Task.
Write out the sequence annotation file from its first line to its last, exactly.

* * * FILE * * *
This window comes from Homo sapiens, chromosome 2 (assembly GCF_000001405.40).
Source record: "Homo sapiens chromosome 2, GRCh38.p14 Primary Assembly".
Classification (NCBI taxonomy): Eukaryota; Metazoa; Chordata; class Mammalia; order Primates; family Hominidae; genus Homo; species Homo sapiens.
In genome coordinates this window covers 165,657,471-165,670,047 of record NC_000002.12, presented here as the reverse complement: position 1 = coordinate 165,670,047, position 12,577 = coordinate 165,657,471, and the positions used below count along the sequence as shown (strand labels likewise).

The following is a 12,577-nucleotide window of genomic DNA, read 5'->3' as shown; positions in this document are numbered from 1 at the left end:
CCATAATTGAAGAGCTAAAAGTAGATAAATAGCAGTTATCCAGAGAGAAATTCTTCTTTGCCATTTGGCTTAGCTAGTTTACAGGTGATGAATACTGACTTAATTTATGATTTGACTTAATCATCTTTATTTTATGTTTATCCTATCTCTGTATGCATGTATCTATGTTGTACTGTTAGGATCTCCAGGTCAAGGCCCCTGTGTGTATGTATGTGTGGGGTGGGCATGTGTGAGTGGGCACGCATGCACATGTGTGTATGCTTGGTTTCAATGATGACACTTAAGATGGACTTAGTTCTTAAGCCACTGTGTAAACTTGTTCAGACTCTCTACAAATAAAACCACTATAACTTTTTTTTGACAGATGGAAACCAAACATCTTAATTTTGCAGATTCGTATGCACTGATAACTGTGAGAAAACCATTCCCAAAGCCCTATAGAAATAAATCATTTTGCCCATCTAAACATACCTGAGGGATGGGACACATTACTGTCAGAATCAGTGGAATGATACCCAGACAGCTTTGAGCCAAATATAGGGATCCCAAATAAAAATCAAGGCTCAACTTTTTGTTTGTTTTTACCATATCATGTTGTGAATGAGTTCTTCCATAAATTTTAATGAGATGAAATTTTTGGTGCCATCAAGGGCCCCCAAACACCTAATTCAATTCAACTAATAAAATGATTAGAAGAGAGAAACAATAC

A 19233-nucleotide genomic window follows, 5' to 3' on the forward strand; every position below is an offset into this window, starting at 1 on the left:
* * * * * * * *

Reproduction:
This window comes from Homo sapiens, chromosome 2 (assembly GCF_000001405.40).
Source record: "Homo sapiens chromosome 2, GRCh38.p14 Primary Assembly".
Classification (NCBI taxonomy): Eukaryota; Metazoa; Chordata; class Mammalia; order Primates; family Hominidae; genus Homo; species Homo sapiens.
In genome coordinates this window covers 165,657,471-165,670,047 of record NC_000002.12, presented here as the reverse complement: position 1 = coordinate 165,670,047, position 12,577 = coordinate 165,657,471, and the positions used below count along the sequence as shown (strand labels likewise).

The following is a 12,577-nucleotide window of genomic DNA, read 5'->3' as shown; positions in this document are numbered from 1 at the left end:
CCATAATTGAAGAGCTAAAAGTAGATAAATAGCAGTTATCCAGAGAGAAATTCTTCTTTGCCATTTGGCTTAGCTAGTTTACAGGTGATGAATACTGACTTAATTTATGATTTGACTTAATCATCTTTATTTTATGTTTATCCTATCTCTGTATGCATGTATCTATGTTGTACTGTTAGGATCTCCAGGTCAAGGCCCCTGTGTGTATGTATGTGTGGGGTGGGCATGTGTGAGTGGGCACGCATGCACATGTGTGTATGCTTGGTTTCAATGATGACACTTAAGATGGACTTAGTTCTTAAGCCACTGTGTAAACTTGTTCAGACTCTCTACAAATAAAACCACTATAACTTTTTTTTGACAGATGGAAACCAAACATCTTAATTTTGCAGATTCGTATGCACTGATAACTGTGAGAAAACCATTCCCAAAGCCCTATAGAAATAAATCATTTTGCCCATCTAAACATACCTGAGGGATGGGACACATTACTGTCAGAATCAGTGGAATGATACCCAGACAGCTTTGAGCCAAATATAGGGATCCCAAATAAAAATCAAGGCTCAACTTTTTGTTTGTTTTTACCATATCATGTTGTGAATGAGTTCTTCCATAAATTTTAATGAGATGAAATTTTTGGTGCCATCAAGGGCCCCCAAACACCTAATTCAATTCAACTAATAAAATGATTAGAAGAGAGAAACAATAC

A 19233-nucleotide genomic window follows, 5' to 3' on the forward strand; every position below is an offset into this window, starting at 1 on the left: